Somali cuisine varies from region to region and is a fusion of different Somali culinary traditions, with some East African, Arab, Turkish and Italian influences. It is the product of Somalia's tradition of trade and commerce. Some notable Somali delicacies include sabayad, lahoh/injera, halva, sambuusa, and Muqmaad (beef jerky).
Breakfast (quraac) is an important meal for Somalis, who often start the day with some style of tea (shaah) or coffee (qaxwa). The tea is often in the form of haleeb shai (Yemeni milk tea) in the north. The main dish is typically a pancake-like bread (canjeero or canjeelo) similar to Ethiopian injera, but smaller and thinner. It might also be eaten with a stew (maraqe) or soup. In addition to canjeero many Somali people eat chopped meat mixed with some cumin, garlic, onions and pepper.
Lunch (qado) is often an elaborated main dish of pasta (baasto) or rice (bariis) spiced with cumin (kamuun), cardamom (heyl), cloves (qaranfuul), and sage (Salvia somalensis). The diffused use of pasta (baasto), such as spaghetti, comes from the Italians. It is frequently presented with a heavier stew than the Italian pasta sauce. As with the rice, it is often served with a banana.
Spaghetti can also be served with rice, forming a novelty dish referred to as "Federation". The dish is usually served with equal (whole) portions of rice and spaghetti, split on either side of a large oval plate. It is then layered with assorted stewed meats and vegetables, served with salad and an optional banana. It has been suggested that the name of the dish is derived from the union of two dishes in Somalia and also from the size and quantity of the food. You will not find this dish served in the average Somali household, since it is uncommon to cook both rice and pasta in one meal. It is instead more common to order the dish from traditional Somali restaurants, where both rice and spaghetti are always readily available. Hence, its novelty status.
In the south, Iskudhexkaris, a hot pot of rice, vegetables and meat, is a regional staple. Beyond the many styles of stew (maraq), rice is usually served with meat and/or a banana on the side. In Mogadishu, steak (busteeki) and fish (kalluun/mallaay) are widely eaten.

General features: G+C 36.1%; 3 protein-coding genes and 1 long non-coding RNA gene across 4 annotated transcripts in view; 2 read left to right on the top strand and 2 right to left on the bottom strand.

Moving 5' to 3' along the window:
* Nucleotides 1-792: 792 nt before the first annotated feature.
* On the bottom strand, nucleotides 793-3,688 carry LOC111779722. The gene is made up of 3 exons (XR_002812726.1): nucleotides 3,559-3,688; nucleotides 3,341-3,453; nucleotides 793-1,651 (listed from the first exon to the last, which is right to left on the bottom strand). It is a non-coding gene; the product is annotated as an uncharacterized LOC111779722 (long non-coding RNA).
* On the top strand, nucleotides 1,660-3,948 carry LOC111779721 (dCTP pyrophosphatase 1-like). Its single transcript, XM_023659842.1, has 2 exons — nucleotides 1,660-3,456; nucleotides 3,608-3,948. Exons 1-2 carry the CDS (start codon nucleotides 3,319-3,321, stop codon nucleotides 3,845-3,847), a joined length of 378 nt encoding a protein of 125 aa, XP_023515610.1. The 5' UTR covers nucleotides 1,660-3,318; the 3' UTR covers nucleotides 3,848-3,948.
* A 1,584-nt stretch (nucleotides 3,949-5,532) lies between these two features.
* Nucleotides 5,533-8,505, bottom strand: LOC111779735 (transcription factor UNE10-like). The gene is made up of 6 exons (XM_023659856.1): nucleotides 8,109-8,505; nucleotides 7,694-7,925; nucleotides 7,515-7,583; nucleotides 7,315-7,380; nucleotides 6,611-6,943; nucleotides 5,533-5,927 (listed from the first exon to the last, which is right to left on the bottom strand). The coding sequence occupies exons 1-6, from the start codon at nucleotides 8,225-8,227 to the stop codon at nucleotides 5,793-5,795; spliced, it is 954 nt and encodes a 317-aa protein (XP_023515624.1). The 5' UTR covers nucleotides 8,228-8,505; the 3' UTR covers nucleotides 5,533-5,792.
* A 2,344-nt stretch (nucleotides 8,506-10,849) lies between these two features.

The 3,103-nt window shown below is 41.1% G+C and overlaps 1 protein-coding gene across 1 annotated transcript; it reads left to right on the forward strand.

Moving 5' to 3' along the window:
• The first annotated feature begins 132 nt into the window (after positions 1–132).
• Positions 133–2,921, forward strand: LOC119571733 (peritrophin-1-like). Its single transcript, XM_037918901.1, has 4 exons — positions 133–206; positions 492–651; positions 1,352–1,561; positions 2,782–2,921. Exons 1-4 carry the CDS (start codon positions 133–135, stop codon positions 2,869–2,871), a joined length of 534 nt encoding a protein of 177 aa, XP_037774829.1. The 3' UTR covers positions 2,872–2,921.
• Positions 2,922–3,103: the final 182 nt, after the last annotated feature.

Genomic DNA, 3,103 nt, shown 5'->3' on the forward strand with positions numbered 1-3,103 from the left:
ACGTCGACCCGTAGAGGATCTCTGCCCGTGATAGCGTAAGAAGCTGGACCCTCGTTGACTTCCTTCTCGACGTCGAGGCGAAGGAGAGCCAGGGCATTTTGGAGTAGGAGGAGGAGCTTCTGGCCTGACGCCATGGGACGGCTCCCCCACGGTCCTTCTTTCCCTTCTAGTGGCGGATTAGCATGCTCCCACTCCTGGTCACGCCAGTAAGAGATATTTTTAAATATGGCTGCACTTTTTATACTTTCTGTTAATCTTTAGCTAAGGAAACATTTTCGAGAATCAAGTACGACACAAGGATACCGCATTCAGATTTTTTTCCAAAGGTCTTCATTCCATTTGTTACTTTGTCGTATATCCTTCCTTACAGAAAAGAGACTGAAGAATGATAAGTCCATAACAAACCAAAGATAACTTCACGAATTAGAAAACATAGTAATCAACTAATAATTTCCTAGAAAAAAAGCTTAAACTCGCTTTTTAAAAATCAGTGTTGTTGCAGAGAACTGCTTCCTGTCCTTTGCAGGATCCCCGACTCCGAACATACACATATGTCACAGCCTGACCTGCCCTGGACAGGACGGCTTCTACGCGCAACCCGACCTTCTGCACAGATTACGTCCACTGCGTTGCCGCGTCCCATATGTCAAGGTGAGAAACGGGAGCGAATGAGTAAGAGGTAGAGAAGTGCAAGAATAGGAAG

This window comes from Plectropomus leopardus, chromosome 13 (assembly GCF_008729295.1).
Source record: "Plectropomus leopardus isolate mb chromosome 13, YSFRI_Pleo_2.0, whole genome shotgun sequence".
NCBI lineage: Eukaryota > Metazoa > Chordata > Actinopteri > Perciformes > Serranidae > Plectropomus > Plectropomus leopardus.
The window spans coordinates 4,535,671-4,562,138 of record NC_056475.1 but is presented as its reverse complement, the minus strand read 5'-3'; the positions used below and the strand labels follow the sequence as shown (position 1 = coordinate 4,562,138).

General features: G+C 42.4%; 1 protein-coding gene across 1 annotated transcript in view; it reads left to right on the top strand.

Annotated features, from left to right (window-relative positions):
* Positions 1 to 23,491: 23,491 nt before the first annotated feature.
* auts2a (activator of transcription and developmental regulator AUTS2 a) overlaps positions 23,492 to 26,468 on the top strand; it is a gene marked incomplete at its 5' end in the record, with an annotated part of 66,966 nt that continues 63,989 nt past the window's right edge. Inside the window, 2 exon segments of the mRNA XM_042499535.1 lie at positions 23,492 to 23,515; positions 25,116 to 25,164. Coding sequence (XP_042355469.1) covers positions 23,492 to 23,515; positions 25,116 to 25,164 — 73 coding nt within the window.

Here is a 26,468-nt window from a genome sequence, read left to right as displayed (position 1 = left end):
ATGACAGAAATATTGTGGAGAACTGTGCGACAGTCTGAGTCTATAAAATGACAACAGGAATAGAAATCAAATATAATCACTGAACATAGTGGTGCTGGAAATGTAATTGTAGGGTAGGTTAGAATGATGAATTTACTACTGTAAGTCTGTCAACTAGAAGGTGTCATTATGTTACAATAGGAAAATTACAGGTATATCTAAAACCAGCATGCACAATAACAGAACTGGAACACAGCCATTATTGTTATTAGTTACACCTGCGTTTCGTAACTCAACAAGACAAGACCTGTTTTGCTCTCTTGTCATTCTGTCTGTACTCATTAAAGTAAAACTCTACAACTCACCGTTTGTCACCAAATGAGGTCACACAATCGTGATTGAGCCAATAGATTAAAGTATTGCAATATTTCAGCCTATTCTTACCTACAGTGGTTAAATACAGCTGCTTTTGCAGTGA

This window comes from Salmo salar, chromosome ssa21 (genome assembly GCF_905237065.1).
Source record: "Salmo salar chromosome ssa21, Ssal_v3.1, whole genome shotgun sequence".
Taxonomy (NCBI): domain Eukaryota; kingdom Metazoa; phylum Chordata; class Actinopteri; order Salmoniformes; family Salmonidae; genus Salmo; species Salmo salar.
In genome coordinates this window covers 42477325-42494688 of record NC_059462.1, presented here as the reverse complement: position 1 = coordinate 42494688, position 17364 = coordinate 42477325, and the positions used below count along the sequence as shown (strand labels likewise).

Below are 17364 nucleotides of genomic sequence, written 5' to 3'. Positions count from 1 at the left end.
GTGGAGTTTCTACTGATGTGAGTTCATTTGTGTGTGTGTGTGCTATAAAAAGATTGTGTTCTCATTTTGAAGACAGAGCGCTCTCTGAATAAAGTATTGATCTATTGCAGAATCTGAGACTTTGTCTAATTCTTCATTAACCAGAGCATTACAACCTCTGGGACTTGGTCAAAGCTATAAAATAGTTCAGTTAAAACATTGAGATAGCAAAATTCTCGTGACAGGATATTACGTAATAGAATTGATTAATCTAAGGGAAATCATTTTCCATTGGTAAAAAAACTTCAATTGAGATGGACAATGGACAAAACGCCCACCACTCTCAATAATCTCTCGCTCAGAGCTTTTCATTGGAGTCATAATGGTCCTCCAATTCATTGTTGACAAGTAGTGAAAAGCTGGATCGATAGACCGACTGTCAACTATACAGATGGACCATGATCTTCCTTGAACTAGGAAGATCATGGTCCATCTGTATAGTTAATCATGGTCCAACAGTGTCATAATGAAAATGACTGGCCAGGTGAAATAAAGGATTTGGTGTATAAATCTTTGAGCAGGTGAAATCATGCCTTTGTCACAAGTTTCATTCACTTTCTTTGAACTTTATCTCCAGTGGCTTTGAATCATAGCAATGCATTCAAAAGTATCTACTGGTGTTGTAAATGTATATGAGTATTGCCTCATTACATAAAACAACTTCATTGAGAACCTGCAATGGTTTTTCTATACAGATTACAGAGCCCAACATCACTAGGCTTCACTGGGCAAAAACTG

Somalis commonly consume a soft cornmeal referred to as soor. It is mashed with fresh milk, butter and sugar, or presented with a hole in the middle filled with maraq.
A variation of the desi chapati is the sabaayad/kamis. Like the rice, it is served with maraq and meat on the side. The sabaayad of Somalia is often somewhat sweet, and is cooked in a little oil.
Popular drinks at lunch are balbeelmo (grapefruit), raqey (tamarind) and isbarmuunto (lemonade). In Mogadishu, cambe (mango), zaytuun (guava) and laas (lassi) are also common. In Hargeisa in the northwest, the preferred drinks are fiimto (vimto) and tufaax (apple). Additionally basmati rice is popular in the somali cuisine. The rice is cooked and then fried with some onions, any meat and then mixed with different spices such as cumin.
Dinner (casho) in Somalia is served as late as 9 pm. During Ramadan, supper-time often follows Tarawih prayers, sometimes as late as 11 pm. Cambuulo, a common dinner dish, is made from well-cooked azuki beans mixed with butter and sugar. The beans, which on their own are referred to as digir, can take up to five hours to finish cooking when left on the stove at a low temperature. Qamadi (wheat) is also used; cracked or uncracked, it is cooked and served just like the azuki beans.
Rooti iyo xalwo, slices of bread served with a gelatinous confection, is another dinner dish. Muufo, a variation of cornbread, is a dish made of maize and is baked in a foorno (clay oven). It is eaten by cutting it into small pieces, topped with sesame oil (macsaro) and sugar, then mashed together with black tea.
Before sleeping, a glass of milk spiced with cardamom is often consumed.
Sambusa, the Somali variation of the Desi samosa, is a triangular snack that is commonly eaten throughout Somalia during the afur (iftar). The Somali version is spiced with hot chili pepper, and the main ingredient is often ground meat or fish. Kabaab is a snack eaten by southern Somalis. The Somali version is a mixture of ground meat, potatoes, onions and vegetables, which is then coated with flour and deep fried. Fruits such as mango (cambo), guava (Seytuun), banana (moos) and grapefruit (liinbanbeelmo) are eaten throughout the day as snacks.
There are many sweets eaten during festive occasions, such as weddings, parties or Eid. Among these are baalbaaloow, shuushuumoow, bur hindi, bur tuug, and qumbe (coconut), the latter of which is made from coconuts mixed with sugar to form a bar.
Somalis traditionally perfume their homes after meals. Frankincense (luubaan) or a prepared incense (uunsi), known as bukhoor in the Arabian Peninsula, is placed on top of hot charcoal inside an incense burner or censer (a dabqaad). It then burns for about ten minutes. This keeps the house fragrant for hours. The burner is made from soapstone found in specific areas of Somalia.
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